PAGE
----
The great debate: We should all take a year out before college  


Starting college at the age of 20 after a gap year or two can be an off-putting thought for many reasons. All of your friends are moving away, going straight to college after the Leaving Cert while you’re stuck at home. Feelings of jealousy might arise when it seems like everyone else is off putting their dreams into practice while you have no idea what to do with your life.


Just a few years ago I was that girl, lost after school and trying to figure out where I belong. When I finished my matriculation exams in Finland back in spring 2011, I felt more lost than ever and I didn’t have a clue where to head next. As I was still wondering, everyone else fled home and started college and I consciously ended up taking a year out from school.


Looking back to that decision I made almost five years ago, I haven’t regretted it once. Taking time out from studying opened so many doors for me and made my dream of travelling possible. After graduating high school in Finland I flew to America with my family for a month and experienced everything from New York to Disneyland and divine Mexican food. During those two years between school and college I got explore many different cultures and see so many cities, such as Barcelona and Madrid in Spain and London and Manchester in England. Needless to say, seeing the world like I did would not have been possible if I began studying straight away.


In order to travel so much, having a job is essential. I was lucky enough to get a permanent job at the postal service. This meant I was financially independent and could do pretty much anything I wanted to. I got paid holidays and free healthcare and on top of all that I made great friends.


Nevertheless the best part of the gap year was that I had time to think about my life and where I was going. Really thinking about my future opened my eyes and made me consider different options. I could have stayed in Finland, and studied something I don’t necessarily like doing, but after careful consideration and plenty of time to think, I decided to take a chance and apply to DCU. After having the time of my life as an independent adult I was ready to take the next step and start studying journalism, something I knew I loved and wanted to study and I have never looked back.

Sonja Sjogren



I am amazed by how many people in my class alone didn’t go straight from the leaving cert to college. While so many of them say it suited them at the time, I can’t imagine how my life would be now if I took a year out.


I knew I wanted to do journalism since I was very young and so that aspect of not being sure of your course choice never occurred to me.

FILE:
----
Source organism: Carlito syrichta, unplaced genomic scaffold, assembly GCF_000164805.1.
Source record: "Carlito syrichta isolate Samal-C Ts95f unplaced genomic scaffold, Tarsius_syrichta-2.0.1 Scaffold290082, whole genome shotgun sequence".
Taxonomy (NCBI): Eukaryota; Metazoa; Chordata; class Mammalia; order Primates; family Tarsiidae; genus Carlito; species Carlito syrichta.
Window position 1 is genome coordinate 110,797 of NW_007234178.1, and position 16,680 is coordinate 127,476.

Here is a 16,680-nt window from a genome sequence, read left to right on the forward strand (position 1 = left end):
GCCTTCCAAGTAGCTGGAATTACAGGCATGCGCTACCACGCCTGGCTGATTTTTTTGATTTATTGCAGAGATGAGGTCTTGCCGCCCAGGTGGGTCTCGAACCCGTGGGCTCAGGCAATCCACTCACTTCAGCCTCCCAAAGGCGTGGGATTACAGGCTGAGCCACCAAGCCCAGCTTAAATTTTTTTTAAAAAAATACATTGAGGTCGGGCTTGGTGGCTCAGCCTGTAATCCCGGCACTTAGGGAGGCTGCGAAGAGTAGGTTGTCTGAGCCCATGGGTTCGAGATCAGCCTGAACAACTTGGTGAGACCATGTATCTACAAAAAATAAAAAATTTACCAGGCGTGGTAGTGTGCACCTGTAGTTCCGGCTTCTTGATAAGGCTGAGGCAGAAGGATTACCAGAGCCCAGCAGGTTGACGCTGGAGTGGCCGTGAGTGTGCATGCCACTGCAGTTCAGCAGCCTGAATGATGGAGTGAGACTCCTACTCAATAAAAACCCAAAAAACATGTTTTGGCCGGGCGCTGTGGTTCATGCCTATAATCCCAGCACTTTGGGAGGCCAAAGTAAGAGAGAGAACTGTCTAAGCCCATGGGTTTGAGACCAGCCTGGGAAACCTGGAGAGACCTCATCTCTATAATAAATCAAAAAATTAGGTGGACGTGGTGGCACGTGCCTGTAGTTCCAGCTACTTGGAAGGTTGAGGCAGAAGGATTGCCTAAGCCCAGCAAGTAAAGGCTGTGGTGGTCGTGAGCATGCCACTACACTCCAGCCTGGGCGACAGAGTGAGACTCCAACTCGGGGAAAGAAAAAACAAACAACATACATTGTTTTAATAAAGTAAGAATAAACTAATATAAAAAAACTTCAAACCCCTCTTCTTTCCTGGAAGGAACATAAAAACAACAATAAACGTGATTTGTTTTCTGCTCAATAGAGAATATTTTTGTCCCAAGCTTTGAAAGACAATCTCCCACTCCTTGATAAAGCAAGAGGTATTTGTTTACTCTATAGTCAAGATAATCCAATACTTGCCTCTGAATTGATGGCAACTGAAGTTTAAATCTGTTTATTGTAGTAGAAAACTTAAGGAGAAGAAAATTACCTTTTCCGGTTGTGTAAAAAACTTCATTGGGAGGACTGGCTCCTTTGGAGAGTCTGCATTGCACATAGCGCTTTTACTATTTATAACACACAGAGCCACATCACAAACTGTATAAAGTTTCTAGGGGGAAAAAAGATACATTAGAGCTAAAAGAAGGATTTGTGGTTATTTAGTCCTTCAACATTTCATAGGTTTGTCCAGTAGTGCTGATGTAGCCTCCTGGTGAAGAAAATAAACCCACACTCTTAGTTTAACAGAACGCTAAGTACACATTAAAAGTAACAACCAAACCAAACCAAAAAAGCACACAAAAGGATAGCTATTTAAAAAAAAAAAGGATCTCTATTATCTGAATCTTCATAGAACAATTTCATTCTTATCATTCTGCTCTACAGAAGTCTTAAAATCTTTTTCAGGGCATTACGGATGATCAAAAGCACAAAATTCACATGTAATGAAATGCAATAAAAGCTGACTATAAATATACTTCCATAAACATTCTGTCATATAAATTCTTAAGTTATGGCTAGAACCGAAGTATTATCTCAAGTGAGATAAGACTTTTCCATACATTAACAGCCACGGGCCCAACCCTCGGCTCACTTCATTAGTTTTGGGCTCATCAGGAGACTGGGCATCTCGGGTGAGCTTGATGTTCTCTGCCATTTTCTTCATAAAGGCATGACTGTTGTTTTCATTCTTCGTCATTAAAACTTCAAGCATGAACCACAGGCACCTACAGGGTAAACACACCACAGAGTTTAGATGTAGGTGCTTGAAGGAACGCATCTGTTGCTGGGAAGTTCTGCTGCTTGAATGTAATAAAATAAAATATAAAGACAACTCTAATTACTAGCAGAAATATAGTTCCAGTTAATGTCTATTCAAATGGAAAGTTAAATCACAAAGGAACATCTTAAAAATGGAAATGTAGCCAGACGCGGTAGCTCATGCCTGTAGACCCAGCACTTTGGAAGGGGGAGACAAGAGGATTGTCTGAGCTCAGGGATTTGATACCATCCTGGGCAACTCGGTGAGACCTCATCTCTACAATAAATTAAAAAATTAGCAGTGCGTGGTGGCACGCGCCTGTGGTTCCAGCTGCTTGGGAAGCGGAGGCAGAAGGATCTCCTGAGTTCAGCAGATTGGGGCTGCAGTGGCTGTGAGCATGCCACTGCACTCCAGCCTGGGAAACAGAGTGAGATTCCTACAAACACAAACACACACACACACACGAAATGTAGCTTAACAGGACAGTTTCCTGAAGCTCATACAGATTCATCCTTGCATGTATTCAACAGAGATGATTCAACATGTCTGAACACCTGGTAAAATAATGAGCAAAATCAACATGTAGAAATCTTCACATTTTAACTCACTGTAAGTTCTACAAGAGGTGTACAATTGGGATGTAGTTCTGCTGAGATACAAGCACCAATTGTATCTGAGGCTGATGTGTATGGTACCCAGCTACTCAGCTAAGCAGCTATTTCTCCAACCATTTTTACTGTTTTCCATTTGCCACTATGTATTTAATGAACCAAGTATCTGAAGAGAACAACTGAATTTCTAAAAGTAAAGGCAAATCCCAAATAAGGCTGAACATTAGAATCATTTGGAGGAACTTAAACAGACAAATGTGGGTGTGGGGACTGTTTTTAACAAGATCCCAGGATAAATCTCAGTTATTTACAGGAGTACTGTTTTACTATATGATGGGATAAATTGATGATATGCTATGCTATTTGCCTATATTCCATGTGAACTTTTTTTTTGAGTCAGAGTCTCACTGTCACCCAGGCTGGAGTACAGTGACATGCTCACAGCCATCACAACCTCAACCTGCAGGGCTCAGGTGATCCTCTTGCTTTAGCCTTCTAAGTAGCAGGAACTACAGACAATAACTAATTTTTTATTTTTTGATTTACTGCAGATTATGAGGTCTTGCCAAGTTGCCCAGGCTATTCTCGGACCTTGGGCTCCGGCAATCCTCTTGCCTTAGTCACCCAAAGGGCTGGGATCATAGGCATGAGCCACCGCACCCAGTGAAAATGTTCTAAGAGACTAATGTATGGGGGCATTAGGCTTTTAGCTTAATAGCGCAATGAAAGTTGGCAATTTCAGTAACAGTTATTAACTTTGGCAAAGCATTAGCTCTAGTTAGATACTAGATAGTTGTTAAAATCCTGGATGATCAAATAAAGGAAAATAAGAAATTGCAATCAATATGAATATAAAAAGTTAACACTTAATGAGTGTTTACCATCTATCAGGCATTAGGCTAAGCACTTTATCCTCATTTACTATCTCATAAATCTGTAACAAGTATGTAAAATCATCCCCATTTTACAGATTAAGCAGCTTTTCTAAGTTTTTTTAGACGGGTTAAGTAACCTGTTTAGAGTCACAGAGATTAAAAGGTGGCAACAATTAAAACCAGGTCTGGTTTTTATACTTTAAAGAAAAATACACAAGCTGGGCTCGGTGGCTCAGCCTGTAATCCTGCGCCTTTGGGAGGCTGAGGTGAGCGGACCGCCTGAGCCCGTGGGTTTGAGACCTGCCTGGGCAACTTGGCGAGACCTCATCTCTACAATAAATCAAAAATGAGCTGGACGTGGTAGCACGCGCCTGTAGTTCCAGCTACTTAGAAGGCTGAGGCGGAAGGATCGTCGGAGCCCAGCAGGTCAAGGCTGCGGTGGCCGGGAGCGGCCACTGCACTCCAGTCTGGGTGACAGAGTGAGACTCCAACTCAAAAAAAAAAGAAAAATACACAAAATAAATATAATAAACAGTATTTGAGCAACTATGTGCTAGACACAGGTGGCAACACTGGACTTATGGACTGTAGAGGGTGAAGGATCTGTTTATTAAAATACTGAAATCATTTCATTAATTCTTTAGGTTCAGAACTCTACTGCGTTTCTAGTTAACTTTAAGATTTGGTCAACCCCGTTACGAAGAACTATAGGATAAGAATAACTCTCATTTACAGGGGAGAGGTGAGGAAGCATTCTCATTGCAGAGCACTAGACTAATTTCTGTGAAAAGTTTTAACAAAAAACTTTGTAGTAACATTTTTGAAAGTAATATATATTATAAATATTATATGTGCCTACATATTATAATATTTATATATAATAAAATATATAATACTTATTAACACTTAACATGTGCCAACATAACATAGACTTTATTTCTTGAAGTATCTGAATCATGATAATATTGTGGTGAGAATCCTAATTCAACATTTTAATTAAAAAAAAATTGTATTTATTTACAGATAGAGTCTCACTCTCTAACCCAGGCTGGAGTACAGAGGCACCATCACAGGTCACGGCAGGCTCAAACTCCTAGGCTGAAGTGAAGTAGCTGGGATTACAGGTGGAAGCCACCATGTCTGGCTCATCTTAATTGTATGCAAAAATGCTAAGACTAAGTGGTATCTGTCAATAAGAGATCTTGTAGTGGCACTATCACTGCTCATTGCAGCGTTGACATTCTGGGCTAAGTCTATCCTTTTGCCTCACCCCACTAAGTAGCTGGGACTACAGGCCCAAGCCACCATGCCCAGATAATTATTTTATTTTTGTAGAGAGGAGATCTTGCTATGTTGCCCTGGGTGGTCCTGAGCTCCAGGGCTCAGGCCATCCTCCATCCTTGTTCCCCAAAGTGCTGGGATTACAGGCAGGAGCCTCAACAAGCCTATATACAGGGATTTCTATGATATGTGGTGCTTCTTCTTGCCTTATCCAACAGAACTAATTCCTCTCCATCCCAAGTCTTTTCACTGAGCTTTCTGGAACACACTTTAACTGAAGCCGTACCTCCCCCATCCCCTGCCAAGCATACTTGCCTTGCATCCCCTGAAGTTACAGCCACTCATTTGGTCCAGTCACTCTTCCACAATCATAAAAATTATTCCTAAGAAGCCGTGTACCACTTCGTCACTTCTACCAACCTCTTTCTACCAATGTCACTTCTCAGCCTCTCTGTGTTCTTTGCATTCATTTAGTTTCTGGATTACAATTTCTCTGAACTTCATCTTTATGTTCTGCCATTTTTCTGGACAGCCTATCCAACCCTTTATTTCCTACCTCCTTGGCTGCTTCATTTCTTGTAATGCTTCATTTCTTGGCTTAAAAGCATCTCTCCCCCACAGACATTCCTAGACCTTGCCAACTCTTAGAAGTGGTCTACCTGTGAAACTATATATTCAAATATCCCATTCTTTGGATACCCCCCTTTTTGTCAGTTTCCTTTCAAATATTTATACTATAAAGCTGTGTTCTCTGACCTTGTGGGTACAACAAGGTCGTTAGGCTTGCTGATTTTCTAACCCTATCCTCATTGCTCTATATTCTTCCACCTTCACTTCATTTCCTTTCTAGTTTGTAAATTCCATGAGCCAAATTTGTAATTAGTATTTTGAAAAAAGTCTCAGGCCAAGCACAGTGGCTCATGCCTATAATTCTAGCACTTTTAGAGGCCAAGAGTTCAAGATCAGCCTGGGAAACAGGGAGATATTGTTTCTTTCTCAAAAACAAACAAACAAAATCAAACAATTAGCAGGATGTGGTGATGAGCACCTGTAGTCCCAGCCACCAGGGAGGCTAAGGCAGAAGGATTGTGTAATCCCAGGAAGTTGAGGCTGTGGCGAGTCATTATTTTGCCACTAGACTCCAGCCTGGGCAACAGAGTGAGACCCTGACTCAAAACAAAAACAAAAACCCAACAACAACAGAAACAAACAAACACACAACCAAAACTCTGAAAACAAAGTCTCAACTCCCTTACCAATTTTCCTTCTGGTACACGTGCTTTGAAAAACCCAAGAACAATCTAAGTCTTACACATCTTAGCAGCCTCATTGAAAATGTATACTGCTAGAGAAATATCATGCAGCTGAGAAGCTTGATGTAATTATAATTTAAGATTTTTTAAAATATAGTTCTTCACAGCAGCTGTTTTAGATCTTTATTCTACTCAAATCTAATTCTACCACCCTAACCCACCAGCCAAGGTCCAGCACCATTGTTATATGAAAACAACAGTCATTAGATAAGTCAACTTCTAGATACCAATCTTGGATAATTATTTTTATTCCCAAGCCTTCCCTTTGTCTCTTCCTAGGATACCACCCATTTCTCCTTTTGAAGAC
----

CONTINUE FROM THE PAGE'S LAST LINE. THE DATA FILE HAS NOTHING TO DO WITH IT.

For many people, getting a year-round job after school is an option but for me I just didn’t feel like I would benefit from working when I knew the only job I wanted needed a college degree first.

Although I was sure of my college course choice in secondary school I wasn’t sure of much else, meaning  my self-confidence was fairly low. I went to a school with less than 80 people and so I knew that the only way I was going to boost my confidence levels was to surround myself with a much bigger group of people my age, with the comfort of knowing that we were all in the same boat.


With shyness and anxiety being two major factors at the age of 18, the idea of travelling would be my worst nightmare. While I love sampling different cultures and seeing new places, I simply couldn’t be one of those people who takes a year out to go travelling the world alone or even with friends.  Within my first year of college those things that held me back became minor issues that would rarely get in the way, but I needed the structure and comfort of routine to help me with that.


As someone who hates to waste her day doing nothing, taking a break between the leaving cert and college would have seemed nothing other than complete procrastination seeing as I know I wouldn’t have done anything life-changing.


I have never regretted coming to college straight away, I will be only 21 when I finish my current course, meaning I still have time to do all the things people do in a gap year, which I never would have had the confidence to do without my time in DCU first.

 Megan Roantree

Image: Tumblr

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